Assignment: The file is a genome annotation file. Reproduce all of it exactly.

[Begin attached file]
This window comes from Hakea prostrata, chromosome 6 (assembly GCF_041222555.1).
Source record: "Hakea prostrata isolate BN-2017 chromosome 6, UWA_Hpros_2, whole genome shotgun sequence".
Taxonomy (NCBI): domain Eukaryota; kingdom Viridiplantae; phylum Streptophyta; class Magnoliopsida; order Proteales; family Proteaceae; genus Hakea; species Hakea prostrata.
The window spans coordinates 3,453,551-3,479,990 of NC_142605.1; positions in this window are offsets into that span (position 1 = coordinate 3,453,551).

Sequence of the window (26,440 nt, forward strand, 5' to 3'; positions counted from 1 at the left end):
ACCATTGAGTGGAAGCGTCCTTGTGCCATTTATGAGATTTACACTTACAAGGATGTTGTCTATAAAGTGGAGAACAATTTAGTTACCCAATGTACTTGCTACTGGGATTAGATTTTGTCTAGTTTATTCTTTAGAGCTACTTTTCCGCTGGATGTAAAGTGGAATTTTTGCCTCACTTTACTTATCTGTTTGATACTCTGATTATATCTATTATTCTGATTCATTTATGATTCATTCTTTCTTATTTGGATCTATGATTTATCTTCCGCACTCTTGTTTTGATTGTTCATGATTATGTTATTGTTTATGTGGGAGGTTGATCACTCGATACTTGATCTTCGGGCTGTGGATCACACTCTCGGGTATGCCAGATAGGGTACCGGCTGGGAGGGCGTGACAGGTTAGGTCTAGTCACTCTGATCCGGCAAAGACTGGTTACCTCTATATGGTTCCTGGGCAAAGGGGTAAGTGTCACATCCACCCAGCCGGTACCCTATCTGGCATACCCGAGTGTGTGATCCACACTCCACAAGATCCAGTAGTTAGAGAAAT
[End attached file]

This window comes from Hakea prostrata, chromosome 6 (assembly GCF_041222555.1).
Source record: "Hakea prostrata isolate BN-2017 chromosome 6, UWA_Hpros_2, whole genome shotgun sequence".
Taxonomy (NCBI): domain Eukaryota; kingdom Viridiplantae; phylum Streptophyta; class Magnoliopsida; order Proteales; family Proteaceae; genus Hakea; species Hakea prostrata.
The window spans coordinates 3,453,551-3,479,990 of NC_142605.1; positions in this window are offsets into that span (position 1 = coordinate 3,453,551).

Sequence of the window (26,440 nt, forward strand, 5' to 3'; positions counted from 1 at the left end):
ACCATTGAGTGGAAGCGTCCTTGTGCCATTTATGAGATTTACACTTACAAGGATGTTGTCTATAAAGTGGAGAACAATTTAGTTACCCAATGTACTTGCTACTGGGATTAGATTTTGTCTAGTTTATTCTTTAGAGCTACTTTTCCGCTGGATGTAAAGTGGAATTTTTGCCTCACTTTACTTATCTGTTTGATACTCTGATTATATCTATTATTCTGATTCATTTATGATTCATTCTTTCTTATTTGGATCTATGATTTATCTTCCGCACTCTTGTTTTGATTGTTCATGATTATGTTATTGTTTATGTGGGAGGTTGATCACTCGATACTTGATCTTCGGGCTGTGGATCACACTCTCGGGTATGCCAGATAGGGTACCGGCTGGGAGGGCGTGACAGGTTAGGTCTAGTCACTCTGATCCGGCAAAGACTGGTTACCTCTATATGGTTCCTGGGCAAAGGGGTAAGTGTCACATCCACCCAGCCGGTACCCTATCTGGCATACCCGAGTGTGTGATCCACACTCCACAAGATCCAGTAGTTAGAGAAAT